Saving water by converting a lawn to a water efficient garden We are still in a drought, and still need to conserve water. One of the most effective ways to conserve water is to convert a lawn into a water efficient garden. By doing so, not only will you save water, you might also be eligible for receiving rebate(s) from various rebate programs offered by water agencies or cities you live in. Find out the size of your garden The first step of any garden planning is to find out its size. Here is a simple guide. 1. Find out the yard’s shape Most yards are of the shape of rectangle, triangle, circle or semi-circle, or a combination of these shapes. If the shape is a combination, break them into separate shapes. 2. Determine which measurements are required for the calculation, and obtain them. For example, length and width are required for a rectangle. 3. Do the calculation. Below are some sample garden shapes and how the sizes can be calculated. a. Size = a*b b. Size = (a*b)/2 c. Size = (a*b) + (a*c) /2 Actual Examples Here are some actual examples. This yard basically can be considered as a rectangle. The measurements can be obtained along its long and wide borders, then the size can be calculated. This yard can be broken into a rectangle and a semi-circle. It can be calculated using the formula in d) above. A fun math project If you have teens at home who just studied their geometry, this can be the perfect opportunity for them to apply what they learned! After you determine the shape, take the measurements, and apply the formulas, you can easily find out the size of your yard. With the size known, you can proceed to the next step of the planning for a water efficient garden.
I planted a rockrose in our garden, in the San Francisco Bay area, about 2 years ago. Since then, it just remained a quiet small shrub. All leaves. No blossom. Never thought anything about it until a morning in March, after a full day of heavy rain and a pretty heavy rainy season brought by El Nino. Voila! flowers! So it does blossom, after all! Look at those dark pink dots on the pink patals – making the flowers look like small smiling faces! The rockrose stood proudly with its smiling faces for about a week, then I packed my stuff and left for a trip in Europe. Before I left the house, I waived it a silent goodbye: so long, my rockrose!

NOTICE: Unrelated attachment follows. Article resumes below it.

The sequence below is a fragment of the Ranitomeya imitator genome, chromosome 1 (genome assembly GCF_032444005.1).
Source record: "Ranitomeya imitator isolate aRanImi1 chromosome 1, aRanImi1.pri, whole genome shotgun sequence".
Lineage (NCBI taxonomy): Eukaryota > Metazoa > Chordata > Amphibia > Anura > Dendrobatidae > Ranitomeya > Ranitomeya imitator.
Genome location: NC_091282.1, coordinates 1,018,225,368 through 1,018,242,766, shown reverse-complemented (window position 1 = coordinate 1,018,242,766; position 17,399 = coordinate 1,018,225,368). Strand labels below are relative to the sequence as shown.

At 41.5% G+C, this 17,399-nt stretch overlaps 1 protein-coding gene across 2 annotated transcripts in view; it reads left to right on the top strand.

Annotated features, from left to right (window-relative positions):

Same smiling face in Barcelona
The first week in Europe was like a wind whirl, then I landed at Barcelona. There were so much to see, so much to do. The day before I left, I went to this big park with other people. As everyone was just rushing to the entrance, I saw this on the slope along the road: Rockroses! So glad I can see you here half the globe away! The blossom, the leaves….you are truly sisters! The only difference is this variety does not have the dark pink dots on their petals, nevertheless they smile the same bright smiles in the spring sun.
A perennial from Mediterrarean